An ambulance took almost three hours to arrive for a pensioner who had been badly injured in a fall and later died in hospital, an inquest has heard.
Henry Moseley’s wife and their son repeatedly called 999 to tell South Western Ambulance Service (SWAS) that the 78-year-old was deteriorating.
SWAS said 206 hours of vehicle time were lost that night because of delays handing patients over at hospital.
The Assistant Gloucestershire Coroner recorded the death as accidental.
Mr Moseley, from Cheltenham, hit his head on a radiator at his home just after 21:00 on 23 March 2022.
Each time his family called the ambulance service his case was classified as a category 2 emergency, the Gloucester inquest was told.
After his son’s final call, the case was raised to level 1 and an ambulance arrived six minutes later at 23:41.
The response time for a category 2 emergency should be a maximum of 40 minutes in at least 90% of cases – but the average should be only 18 minutes, the inquest was told.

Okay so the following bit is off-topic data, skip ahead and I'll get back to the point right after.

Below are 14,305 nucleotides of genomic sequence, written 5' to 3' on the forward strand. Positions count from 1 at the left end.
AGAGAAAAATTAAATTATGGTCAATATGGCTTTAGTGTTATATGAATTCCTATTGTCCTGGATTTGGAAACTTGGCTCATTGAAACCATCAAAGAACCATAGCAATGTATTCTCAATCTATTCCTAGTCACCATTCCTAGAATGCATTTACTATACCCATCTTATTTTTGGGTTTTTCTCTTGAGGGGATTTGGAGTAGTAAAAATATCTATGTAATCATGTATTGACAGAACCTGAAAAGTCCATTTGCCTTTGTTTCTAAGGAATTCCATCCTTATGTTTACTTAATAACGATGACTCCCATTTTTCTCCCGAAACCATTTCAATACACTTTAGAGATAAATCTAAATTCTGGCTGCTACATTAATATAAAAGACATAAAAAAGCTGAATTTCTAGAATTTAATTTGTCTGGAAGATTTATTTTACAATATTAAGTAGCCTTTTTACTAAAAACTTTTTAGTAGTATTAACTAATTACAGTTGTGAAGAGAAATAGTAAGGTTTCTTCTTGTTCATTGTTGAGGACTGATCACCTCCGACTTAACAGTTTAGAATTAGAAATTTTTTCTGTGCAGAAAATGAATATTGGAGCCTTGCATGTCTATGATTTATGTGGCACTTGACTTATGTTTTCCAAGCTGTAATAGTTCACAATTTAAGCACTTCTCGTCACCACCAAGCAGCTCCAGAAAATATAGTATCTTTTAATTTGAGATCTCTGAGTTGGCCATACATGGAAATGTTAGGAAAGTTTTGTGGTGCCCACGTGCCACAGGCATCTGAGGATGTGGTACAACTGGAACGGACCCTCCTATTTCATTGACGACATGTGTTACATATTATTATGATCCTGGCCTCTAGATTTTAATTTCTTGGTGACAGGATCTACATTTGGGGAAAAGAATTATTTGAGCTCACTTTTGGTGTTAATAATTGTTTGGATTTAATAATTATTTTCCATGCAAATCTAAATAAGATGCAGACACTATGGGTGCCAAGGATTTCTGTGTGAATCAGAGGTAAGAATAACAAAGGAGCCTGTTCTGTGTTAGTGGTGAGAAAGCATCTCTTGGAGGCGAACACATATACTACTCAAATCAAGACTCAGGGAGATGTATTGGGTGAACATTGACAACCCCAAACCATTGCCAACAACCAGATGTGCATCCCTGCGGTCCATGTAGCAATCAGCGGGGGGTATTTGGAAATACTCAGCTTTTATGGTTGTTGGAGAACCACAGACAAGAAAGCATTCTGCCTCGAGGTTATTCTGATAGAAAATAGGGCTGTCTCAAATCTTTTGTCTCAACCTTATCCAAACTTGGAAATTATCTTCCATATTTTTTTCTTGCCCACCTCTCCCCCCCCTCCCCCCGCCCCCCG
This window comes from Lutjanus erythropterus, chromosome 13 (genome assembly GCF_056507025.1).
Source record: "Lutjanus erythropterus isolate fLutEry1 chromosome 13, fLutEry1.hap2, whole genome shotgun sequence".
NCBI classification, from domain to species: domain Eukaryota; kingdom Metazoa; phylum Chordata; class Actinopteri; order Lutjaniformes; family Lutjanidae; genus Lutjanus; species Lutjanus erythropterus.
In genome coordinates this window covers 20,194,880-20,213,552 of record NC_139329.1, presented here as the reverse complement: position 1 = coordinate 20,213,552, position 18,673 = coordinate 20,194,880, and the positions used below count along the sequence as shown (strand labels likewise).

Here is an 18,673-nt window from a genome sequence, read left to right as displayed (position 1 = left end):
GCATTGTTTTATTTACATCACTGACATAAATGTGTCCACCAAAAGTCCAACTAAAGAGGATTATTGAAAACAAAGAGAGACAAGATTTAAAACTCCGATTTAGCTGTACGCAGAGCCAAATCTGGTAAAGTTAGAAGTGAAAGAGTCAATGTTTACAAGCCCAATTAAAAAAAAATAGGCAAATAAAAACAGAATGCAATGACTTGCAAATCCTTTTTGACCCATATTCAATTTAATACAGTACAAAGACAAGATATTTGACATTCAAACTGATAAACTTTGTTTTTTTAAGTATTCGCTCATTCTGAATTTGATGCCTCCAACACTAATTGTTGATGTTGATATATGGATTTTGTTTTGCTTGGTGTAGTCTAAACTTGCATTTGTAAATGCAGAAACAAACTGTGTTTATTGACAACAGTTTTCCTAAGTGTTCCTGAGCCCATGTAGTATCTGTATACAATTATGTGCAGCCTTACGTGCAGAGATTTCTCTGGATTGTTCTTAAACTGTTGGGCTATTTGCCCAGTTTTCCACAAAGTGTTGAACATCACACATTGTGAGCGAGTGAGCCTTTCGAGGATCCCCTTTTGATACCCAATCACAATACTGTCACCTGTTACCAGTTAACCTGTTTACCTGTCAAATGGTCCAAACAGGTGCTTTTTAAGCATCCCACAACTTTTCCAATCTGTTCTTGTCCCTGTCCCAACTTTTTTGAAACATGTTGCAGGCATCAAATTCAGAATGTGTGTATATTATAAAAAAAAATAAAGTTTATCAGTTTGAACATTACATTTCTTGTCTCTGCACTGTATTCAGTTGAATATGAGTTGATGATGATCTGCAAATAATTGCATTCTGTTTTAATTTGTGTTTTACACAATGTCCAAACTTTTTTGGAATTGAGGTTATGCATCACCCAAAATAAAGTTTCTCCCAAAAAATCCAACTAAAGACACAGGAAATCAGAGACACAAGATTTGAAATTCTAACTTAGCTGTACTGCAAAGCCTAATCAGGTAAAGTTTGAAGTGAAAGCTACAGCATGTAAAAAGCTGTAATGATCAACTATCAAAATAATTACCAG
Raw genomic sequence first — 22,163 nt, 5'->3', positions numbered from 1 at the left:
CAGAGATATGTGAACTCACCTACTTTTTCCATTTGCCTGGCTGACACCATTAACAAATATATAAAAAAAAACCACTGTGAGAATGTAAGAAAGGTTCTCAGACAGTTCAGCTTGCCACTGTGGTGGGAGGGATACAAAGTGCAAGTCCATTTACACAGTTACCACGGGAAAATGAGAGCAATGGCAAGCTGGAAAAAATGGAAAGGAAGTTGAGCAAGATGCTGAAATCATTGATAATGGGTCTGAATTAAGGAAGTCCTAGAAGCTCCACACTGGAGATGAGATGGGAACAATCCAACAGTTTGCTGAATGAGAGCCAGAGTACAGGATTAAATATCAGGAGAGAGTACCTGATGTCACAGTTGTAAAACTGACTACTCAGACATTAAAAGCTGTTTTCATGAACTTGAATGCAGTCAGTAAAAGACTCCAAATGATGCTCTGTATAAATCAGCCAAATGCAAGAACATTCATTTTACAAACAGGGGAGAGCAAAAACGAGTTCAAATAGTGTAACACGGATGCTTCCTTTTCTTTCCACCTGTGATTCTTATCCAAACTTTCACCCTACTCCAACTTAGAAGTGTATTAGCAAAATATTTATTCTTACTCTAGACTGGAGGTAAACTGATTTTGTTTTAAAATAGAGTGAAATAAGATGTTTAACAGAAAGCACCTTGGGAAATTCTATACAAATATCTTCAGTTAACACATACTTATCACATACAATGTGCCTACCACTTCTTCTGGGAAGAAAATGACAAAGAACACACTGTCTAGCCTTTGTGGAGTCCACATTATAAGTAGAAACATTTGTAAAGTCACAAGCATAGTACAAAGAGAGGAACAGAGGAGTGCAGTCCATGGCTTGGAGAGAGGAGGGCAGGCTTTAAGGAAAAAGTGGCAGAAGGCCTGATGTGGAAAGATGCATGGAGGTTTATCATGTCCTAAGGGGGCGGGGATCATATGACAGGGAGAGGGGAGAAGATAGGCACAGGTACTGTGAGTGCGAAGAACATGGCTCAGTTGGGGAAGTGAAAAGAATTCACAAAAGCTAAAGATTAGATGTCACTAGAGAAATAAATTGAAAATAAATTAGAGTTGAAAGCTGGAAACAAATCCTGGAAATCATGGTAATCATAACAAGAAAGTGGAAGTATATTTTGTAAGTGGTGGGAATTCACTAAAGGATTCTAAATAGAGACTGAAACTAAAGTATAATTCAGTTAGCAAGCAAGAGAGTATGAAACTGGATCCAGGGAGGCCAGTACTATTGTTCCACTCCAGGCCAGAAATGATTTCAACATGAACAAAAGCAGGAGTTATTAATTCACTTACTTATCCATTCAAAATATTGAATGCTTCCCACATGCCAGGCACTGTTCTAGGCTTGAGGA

Mr Moseley died at Gloucestershire Royal Hospital on 4 April from a bleed in the brain that he had suffered in the fall.
Assistant Gloucestershire coroner Roland Wooderson said: “The ambulance trust acknowledges that it was not able to respond to Mr Moseley within the category 2 targets.”
He said the trust had explained that the delay was due to “demands on the service” and the fact that 206 hours of ambulance time was lost because of handover delays at hospital.
The target for handing a patient over from ambulance to hospital was 15 minutes but was taking an average of three hours and 39 minutes that night, the service stated.